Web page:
Eddie Allen and Celia Schaefer
in Chekhovek
(© Dan Region)
Eddie Allen and Celia Schaefer
in Chekhovek
(© Dan Region)
Anton Chekhov is best known for four of the greatest plays in Western theater, but he was also a prolific and versatile writer of shorter works, ranging from sharp parodies to short stories that are multifaceted and poetic studies of human behavior. Melania Levitsky has adapted nine of those stories into Chekhovek, a two-act theater production now at the ArcLight Theatre.

While there is some pleasure in seeing these lesser-known stories on stage, the rich, subtextual layers essential for even the most farcical of Chekhov's works is largely absent throughout the evening.

For "The Lady with the Dog," a tale of an adulterous affair between a melancholy, young woman (Celia Schaefer) and a considerably older gentleman (Eddie Allen), Levitsky breaks up the story into six parts and scatters it throughout the production.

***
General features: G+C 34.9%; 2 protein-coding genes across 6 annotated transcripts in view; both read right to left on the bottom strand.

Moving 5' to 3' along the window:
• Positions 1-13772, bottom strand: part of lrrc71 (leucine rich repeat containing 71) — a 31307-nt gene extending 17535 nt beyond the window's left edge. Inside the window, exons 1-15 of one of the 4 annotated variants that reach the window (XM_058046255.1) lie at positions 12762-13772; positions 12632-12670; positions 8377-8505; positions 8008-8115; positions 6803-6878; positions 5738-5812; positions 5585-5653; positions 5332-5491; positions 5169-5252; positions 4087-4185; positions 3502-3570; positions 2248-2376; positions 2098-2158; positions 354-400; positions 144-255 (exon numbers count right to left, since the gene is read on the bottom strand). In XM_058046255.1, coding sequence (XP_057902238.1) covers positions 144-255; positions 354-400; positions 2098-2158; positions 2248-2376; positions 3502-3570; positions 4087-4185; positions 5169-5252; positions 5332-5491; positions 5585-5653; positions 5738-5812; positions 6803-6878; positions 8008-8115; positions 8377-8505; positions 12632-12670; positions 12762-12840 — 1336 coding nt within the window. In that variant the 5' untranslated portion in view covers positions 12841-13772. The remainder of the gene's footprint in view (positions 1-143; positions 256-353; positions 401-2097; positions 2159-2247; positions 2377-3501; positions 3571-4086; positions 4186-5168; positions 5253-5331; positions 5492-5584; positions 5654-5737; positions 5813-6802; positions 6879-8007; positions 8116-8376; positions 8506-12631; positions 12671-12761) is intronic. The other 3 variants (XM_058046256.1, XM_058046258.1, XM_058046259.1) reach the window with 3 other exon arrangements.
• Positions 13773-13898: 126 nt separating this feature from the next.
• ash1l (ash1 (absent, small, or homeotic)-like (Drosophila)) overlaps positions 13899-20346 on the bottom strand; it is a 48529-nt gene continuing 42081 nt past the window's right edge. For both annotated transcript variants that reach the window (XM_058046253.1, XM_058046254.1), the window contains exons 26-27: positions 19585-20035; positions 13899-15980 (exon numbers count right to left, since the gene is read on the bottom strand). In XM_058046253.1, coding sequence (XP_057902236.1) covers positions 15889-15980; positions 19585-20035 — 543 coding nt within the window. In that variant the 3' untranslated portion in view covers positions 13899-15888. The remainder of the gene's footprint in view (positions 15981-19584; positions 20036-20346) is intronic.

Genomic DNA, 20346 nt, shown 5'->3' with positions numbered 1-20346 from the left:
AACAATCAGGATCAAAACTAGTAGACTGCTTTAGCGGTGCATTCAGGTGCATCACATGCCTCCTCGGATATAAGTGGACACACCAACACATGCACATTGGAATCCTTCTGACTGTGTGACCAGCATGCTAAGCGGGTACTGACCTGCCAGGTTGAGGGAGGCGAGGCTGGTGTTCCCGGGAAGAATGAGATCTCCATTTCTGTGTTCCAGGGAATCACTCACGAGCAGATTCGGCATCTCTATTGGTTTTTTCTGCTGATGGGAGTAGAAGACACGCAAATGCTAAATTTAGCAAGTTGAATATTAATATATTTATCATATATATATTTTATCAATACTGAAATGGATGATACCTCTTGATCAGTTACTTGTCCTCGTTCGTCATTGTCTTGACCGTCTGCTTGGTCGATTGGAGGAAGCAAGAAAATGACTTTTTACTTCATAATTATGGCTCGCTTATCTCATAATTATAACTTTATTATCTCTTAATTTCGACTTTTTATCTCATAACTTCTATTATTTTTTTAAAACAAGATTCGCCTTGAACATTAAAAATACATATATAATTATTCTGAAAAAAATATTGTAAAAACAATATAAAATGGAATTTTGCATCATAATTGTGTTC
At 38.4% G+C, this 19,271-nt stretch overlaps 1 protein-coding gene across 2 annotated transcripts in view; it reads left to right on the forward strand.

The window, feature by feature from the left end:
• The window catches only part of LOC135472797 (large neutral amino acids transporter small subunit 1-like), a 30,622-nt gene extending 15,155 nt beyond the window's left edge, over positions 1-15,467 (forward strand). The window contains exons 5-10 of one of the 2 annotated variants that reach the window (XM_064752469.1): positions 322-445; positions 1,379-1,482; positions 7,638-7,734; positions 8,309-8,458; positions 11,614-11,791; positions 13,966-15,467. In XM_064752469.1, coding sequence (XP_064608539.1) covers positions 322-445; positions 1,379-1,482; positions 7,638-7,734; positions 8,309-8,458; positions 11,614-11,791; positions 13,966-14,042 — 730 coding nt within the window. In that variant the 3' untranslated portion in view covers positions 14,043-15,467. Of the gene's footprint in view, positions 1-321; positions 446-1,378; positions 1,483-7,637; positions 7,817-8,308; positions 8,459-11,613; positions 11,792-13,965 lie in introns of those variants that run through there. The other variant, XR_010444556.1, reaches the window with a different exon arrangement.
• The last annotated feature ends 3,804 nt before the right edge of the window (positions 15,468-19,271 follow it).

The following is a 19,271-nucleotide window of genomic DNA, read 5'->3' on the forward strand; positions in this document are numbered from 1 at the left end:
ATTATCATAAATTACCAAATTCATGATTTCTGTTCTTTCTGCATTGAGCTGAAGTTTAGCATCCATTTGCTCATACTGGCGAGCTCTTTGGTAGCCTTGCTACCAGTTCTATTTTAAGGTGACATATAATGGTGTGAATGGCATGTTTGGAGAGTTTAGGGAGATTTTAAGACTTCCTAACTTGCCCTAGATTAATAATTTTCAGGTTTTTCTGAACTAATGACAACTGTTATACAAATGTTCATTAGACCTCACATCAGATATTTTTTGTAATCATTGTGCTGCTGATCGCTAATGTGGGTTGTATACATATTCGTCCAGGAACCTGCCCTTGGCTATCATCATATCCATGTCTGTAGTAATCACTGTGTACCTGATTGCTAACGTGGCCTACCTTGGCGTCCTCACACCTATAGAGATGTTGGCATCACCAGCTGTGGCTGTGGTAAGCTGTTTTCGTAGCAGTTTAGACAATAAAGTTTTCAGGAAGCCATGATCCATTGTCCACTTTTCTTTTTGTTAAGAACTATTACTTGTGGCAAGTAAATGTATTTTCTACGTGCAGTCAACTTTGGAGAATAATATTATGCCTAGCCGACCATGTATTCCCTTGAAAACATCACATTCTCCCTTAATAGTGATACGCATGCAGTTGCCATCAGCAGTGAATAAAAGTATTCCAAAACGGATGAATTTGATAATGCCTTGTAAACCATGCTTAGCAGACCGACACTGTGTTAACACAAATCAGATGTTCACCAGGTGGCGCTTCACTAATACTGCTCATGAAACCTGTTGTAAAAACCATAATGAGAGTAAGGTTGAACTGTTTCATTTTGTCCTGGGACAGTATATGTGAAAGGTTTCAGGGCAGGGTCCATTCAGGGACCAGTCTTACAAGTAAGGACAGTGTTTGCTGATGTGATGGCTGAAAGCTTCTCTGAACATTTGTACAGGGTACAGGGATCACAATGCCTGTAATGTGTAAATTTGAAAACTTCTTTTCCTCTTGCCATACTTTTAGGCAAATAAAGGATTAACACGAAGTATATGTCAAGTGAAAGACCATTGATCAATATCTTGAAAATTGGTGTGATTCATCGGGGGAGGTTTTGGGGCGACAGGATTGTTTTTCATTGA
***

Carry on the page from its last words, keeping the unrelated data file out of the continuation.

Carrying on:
While Schaefer and Allen are highly accomplished actors, they don't appear to have the appropriate age difference. But what's really missing here is the gravity and complexity that make us care about these lonely souls. One of the elements that drives the original story is the man's ambiguous attitude towards women. He needs them; he disparages them (particularly his wife, played here by Elizabeth Fountain). He's bored with his lover; he's enthralled with her. Here, we're left with an extended scene in a mediocre soap opera.

Chekhovek is most successful with its forays into pure comedy, especially with "Death of a Government Clerk," in which the hapless title character (David Anderson) undergoes a humorously tragic example of not leaving well enough alone. Allen also joins with Rob Leo Roy to bring a slight Abbott and Costello touch to "The Chemist's Wife."

The most disappointing part of the evening is "The Black Monk," which Levitsky renders utterly incomprehensible. This tale of madness and nonconformity, with a touch of the Gothic, is treated as a simple but perplexing vaudeville sketch with much of its context and almost all of its theatrical potential removed.

And for all its pluses and minuses, Chekhovek simply runs too long. The selections should be both fewer and more complete.